The Starbucks Mobile UX

As a whole, the Starbucks app boasts an impressive UX with full functionality. The app is optimized toward earning more rewards signups, but it also provides practical features that directly benefit customers, like ordering drinks in advance for in-store pickup.

Leanplum is the mobile marketing platform built for engagement. We help brands like NBC, Tinder, Grab, TED, and Zynga orchestrate multi-channel campaigns — from messaging to the in-app experience — all from a single, integrated platform. Schedule your personalized demo here.

via Technology & Innovation Articles on Business 2 Community http://ift.tt/2hLCb1T

4 Steps for Building a Self-Service Portal By Nancy Van Elsacker

raphaelsilva / Pixabay

Making the most of self-service will save a good amount of work for you and the service desk in the long run, but this also requires a bit of work to get started. To get the most out of it, you need to design the portal for your audience — not for yourself. So, keep the following steps in mind as you build.

  1. Make sure all involved parties are aligned

Before setting up your self-service portal (as in any project that involves several stakeholders), it’s important to make sure all team members are on the same page. This doesn’t just mean getting the go-ahead from management but checking that you also are aligned with your own department’s objectives.

It’s important that you don’t only assume you all know what you want out of the portal, but that you make sure that the team agrees with what the goal actually is. Hold a meeting and address this seriously. This alignment becomes especially important if you are working together with other departments such as facilities, HR or even IT. Please note: You should definitely share a portal if multiple departments want one (it’s easier for your customers), but it does require a bit of extra collaboration.

  1. Analyze your data

Once you’re aligned, the next crucial step in creating a self-service portal is determining out what services you will deliver to your end users. While this may seem difficult, a lot of information can be found within your existing data.

For instance, examine the tickets entered over the last couple of months and group these into services that you currently deliver. You can use this information to run some simple analysis on what the types and frequencies of calls are. This provides you a great starting point to building your portal.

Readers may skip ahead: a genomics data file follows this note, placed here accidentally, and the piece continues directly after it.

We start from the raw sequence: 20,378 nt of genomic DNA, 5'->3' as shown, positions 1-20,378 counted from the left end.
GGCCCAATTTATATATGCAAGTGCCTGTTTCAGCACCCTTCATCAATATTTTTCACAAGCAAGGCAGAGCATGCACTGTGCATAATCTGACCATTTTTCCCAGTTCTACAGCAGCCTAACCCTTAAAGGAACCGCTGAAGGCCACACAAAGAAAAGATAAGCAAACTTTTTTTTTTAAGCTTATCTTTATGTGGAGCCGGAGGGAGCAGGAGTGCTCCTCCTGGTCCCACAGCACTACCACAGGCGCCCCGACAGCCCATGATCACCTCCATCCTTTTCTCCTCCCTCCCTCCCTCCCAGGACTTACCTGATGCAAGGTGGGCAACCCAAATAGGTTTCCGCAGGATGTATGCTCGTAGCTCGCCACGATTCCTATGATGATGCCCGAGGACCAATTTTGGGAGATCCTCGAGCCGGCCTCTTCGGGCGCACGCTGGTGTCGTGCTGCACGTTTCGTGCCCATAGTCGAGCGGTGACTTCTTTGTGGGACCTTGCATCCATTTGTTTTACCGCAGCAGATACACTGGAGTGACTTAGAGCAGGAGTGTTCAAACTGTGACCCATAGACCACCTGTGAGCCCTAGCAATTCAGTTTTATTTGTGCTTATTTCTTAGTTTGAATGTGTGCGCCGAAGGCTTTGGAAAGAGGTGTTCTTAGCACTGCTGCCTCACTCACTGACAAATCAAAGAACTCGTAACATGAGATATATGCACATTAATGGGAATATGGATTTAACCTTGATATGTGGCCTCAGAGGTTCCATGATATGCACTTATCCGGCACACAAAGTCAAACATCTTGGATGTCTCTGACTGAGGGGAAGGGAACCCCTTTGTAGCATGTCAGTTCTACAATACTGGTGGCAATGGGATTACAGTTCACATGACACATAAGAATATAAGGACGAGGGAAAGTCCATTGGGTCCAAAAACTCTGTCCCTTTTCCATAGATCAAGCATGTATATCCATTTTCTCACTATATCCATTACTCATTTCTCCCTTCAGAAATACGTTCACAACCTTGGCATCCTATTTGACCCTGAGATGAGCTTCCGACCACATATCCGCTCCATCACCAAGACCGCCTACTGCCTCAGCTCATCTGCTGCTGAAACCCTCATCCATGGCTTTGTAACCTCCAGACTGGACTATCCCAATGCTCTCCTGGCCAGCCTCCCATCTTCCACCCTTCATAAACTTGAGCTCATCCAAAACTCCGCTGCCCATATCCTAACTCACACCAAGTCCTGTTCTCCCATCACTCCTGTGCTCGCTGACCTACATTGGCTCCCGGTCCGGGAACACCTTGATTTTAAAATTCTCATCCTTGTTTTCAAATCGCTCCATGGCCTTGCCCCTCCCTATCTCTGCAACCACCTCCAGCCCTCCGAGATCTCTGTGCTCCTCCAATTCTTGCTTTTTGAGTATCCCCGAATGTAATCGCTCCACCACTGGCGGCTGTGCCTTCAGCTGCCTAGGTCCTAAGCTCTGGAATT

1. Speak to your users

Even at an early stage of building your portal, it’s a good idea to gain some qualitative insight by engaging your end users. This is almost always overlooked. Many departments assume they understand their customers’ needs without really speaking to them. If there is something about the process that your users don’t understand, you must educate them to make the process easier by speaking their language.

Gather feedback in whatever way best suits your business. One way to get responses is the practice of sending a survey to employees, but don’t disregard the effect of talking to your users face to face, either in formal focus groups or even in the corridor on your way to coffee.

While it would be great if your end users always found what they are looking for, don’t be discouraged if they say there is room for improvement. Optimizing processes is the best way to continuously improve your portal. For example, if customers find requesting new workspace material quite complex then help them by creating a simpler process for them to follow next time.

  1. Launching your self-service portal

When thinking about launching your portal, one thing to potentially avoid is launching it then building it as you go along. If you launch and promote your portal with just 5 percent to 10 percent of your service delivery covered, you run a high risk that your users won’t find what they are looking for. Not a great first impression, and they may be reluctant to return.

At the same time, don’t hold back on your launch of the portal just because you are trying to perfect it. Additional improvements are part of your portal maintenance as feedback from members of the organization after go-live. Launching a portal that is about 80 percent ready while keenly listening to your stats and customer feedback may be the best practice.

  1. Optimize

If six months after go-live, your portal still contains almost the exact same information, something is amiss. The services you deliver continuously change. Keep an ear open to listen to your users’ feedback and optimize the portal based on their experience. The better the experience, the easier life is for both your team and your end user.

Making sure that your portal fulfils its purpose gives people a reason to come back to it, and makes it an integral part of your service delivery.